Posts Filed Under wine appreciation
My oversized dog, Brunello – so named because he’s big (well over 115 lbs) and Italian (a Cane Corso) – is one of the most trainable dogs I’ve ever owned.
He’s also dumber than a bag of hammers.
Bruno is sweet, fairly gentle, and learns quickly; don’t get me wrong here, we love the big lug. But as far as being able to exercise independent, intelligent, problem-solving thought, I know furniture that might be able to give him a run for the money.
Contrast that with our previous dog, a fleet-footed (and equally as sweet) weimaraner named Samson. Sam always knew what he wanted, whether it was sneaking from his floor bed into into our cozy (and, presumably, warmer) bed while we were asleep, or “liberating” some of his expensive pet food from one of its metal can prisons on his own (I once came home to an empty pet food can that Sam had opened up like a rose petal, having devoured all of the contents inside without once cutting himself on the remaining bent metal). And he was adept at trying to get it. Want to go outside and join the family while they’re working in the yard? NO problem… I’ll just use my paws to wiggle the door handle and… hey everybody! here I am!!! Let’s run out into the street!!!
Sam, possessing a large volume of independent thought and spirit, always made training a bit of a chore. “Why the f*ck should I do that?” seemed to be his primary reaction to training sessions; “can you just give me the treats already since that seems to be what all this about anyway?” But he could assemble input from his surroundings into the ability to get himself into trouble by going after something that he wanted but knew he wasn’t supposed to have. Now, that isn’t being trainable, but it sure as hell is being intelligent.
Okay, so now those of you who’ve asked for more blog posts about my dog are happy. But what’s this got to do with vino? More than you’d think, actually; you see, the wine biz would happily like you to act a lot more like Bruno than like Sam. And I’m here to tell you why that makes you the wine biz’s figurative “bitch”…
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Long-time 1WD readers will recall the name of my buddy Jason Whiteside, who has appeared numerous times on these virtual pages playing the refined-palate-straight-man to my more… errr… slapstick approach to all things vinous.
I’m happy to report that since his last 1WD appearance, Jason has more-or-less been kicking ass and taking labels in the wine world, and is now preparing for the Masters of Wine exam (which I’ve little doubt he will pass – I know few people who can taste with as much focus and precision as Jason, and since I know a lot of people who do wine for a living, that might actually be saying something…).
Jason also has no shortage of practical, in-the-trenches wine director / restaurant experience, and so after enjoying some of his cooking over the holidays (and talking him out of a bottle of Gonzalez Byass 30 year aged Del Duque Amontillado “Muy Viejo” Sherry), I concocted a scheme to raid Jason’s brain about wine faults for my Wined Down column on Playboy.com. The result is our view of the wine faults that most normal people are likely to encounter “in the wild,” and – more importantly – what to do about them if/when they do rear their stinky heads; which you can now read over at PB’s website.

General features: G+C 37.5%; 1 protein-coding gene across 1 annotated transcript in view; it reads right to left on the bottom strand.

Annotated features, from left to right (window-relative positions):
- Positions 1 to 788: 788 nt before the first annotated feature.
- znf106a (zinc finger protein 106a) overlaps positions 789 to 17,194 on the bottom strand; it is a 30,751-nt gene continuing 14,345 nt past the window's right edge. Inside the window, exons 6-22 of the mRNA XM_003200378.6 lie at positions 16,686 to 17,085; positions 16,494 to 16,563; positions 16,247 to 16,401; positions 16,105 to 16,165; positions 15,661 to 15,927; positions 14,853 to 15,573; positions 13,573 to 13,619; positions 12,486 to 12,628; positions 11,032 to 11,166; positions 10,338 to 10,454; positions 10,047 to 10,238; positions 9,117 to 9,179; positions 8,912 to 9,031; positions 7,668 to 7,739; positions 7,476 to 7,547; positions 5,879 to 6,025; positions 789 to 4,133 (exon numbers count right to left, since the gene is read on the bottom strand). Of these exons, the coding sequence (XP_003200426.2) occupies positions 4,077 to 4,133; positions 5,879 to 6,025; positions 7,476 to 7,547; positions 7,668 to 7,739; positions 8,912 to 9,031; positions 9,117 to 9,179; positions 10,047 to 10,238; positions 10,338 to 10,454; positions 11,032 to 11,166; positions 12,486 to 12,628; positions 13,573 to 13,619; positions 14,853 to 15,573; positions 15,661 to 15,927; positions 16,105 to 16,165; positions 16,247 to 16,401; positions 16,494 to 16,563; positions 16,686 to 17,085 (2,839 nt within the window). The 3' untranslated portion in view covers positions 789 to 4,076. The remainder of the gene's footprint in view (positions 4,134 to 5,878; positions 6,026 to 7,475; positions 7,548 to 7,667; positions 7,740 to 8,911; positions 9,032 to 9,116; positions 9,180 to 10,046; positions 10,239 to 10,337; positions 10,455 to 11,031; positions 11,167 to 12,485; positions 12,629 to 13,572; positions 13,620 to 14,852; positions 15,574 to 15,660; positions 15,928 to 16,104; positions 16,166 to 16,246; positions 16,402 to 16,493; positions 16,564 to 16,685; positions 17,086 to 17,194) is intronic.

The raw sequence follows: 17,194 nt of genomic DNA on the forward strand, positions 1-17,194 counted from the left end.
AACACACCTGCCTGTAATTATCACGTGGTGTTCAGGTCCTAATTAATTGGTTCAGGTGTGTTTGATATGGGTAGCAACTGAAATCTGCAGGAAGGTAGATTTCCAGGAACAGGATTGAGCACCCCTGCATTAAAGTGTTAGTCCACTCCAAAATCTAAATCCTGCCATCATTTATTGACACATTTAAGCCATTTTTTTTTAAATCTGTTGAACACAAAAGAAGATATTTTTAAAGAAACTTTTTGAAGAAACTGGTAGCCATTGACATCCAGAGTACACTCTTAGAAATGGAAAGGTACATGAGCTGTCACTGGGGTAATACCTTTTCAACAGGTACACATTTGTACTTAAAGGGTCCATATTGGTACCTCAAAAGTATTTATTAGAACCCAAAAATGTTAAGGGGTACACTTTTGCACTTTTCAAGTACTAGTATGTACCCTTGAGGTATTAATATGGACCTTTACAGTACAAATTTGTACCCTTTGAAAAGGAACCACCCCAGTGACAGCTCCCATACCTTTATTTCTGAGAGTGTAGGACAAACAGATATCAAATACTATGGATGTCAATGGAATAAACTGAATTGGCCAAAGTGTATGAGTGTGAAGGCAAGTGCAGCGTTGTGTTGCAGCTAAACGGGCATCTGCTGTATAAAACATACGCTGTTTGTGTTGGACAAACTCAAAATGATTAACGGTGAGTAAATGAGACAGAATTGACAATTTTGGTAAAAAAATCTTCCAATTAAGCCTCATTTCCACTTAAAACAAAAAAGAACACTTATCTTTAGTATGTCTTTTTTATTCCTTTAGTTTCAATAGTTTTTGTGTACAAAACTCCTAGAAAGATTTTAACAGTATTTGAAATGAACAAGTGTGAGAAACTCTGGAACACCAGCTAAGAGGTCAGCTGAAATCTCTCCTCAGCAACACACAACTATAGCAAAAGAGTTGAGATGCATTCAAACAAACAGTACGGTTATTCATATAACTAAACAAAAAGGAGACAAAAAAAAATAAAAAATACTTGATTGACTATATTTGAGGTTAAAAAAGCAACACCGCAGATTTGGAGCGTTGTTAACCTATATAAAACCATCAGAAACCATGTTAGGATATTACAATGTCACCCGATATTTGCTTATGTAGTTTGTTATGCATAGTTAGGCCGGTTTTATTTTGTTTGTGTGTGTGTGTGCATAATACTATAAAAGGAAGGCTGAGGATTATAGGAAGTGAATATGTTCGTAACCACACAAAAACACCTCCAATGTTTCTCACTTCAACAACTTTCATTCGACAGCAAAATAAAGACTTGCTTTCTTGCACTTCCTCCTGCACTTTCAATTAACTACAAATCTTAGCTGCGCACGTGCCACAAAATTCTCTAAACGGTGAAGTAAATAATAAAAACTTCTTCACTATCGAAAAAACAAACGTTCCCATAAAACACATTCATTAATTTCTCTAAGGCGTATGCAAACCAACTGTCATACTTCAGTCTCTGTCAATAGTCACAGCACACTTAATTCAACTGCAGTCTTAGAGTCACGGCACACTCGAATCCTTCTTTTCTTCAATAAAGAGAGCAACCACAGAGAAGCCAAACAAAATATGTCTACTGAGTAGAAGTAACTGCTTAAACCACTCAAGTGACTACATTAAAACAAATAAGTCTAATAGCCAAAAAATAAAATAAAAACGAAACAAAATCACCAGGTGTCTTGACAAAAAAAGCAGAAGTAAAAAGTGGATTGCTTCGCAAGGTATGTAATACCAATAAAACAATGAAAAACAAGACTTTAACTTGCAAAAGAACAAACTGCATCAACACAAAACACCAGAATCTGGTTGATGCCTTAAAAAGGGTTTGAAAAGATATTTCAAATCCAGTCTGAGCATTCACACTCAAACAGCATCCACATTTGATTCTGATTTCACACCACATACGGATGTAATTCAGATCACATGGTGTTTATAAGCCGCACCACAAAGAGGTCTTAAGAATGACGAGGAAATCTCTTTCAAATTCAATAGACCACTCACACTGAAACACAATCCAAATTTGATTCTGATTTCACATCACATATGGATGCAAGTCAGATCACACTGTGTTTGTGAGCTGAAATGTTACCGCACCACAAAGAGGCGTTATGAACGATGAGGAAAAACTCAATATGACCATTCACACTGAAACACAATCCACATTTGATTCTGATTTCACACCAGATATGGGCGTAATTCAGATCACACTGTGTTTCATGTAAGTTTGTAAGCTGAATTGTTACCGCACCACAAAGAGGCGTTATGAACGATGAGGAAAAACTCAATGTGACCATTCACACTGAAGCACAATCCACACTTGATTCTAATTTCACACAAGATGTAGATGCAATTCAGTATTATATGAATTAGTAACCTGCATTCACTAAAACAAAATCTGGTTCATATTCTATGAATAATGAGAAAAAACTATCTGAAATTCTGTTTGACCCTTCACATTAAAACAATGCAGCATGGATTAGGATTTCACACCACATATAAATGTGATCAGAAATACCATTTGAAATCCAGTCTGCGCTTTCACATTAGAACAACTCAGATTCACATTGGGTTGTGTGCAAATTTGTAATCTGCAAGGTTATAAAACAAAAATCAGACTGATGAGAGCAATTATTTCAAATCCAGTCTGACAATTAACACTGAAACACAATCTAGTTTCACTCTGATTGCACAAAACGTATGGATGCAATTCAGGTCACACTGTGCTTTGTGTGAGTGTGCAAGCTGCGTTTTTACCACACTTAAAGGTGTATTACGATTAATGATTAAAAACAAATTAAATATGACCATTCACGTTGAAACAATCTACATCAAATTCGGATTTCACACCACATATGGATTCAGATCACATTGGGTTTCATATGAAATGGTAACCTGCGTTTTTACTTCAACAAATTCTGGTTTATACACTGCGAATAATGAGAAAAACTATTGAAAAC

Even the more experienced winos among you might be surprised at what Jason considers the single most common/likely fault, which actually has nothing to do whatsoever with what’s inside the bottle (think dirty glasses)…
Anyway, head on over to PB and check it out, and feel free to toss your thoughts from the peanut gallery into the comments section.
Some brief wine advice for those who feel the need to apologize for wines that they enjoy drinking, but that for whatever reason make them “feel” uncultured. Bottom line: the only person to whom you owe an apology for your choice in wines is yourself, but only because you doubted your own tastes for even a minute!
1WineDude.com TV Episode 55: No Apologies!
One of the ancillary benefits of being hosted at Auction Napa Valley are the winery-sponsored dinners that take place during the evenings preceding the big auction event.The food is usually fantastic, the wine is flowing (often a bit too) freely, and it’s hard to beat the locations.
For example, when I attended a few weeks ago, I joined bidders on one evening at Ma(i)sonry in Yountville for dinner and wines provided by Ma(i)sonry and Blackbird Vineyards owner Michael Polenske (where I finally met Blackbird’s winemaker Aaron Pott, whose humorous personality matches exactly what’s been described in the media published about him over the last few years).
The dinners aren’t exactly my scene – the people, food, and beverages are all top-notch, don’t get me wrong, but I’m nowhere near fitting the ascot-wearing-rich-white-guy mold, and while most of the guests are affable, welcoming, and only fit that mold peripherally, I still feel mostly out of place at those things.
So when I showed up for the second dinner on my itinerary, at Nickel & Nickel in Rutherford, I expected to feel the odd-man-out (which I did) but to be welcomed warmly (which I was, by proprietress Beth Nickel), and to be served over-the-top steakhouse food, probably in the cellar (which we were).
What I didn’t expect, though, was to get a sort of masterclass in Napa Valley Cabernet terroir.
Which I did…
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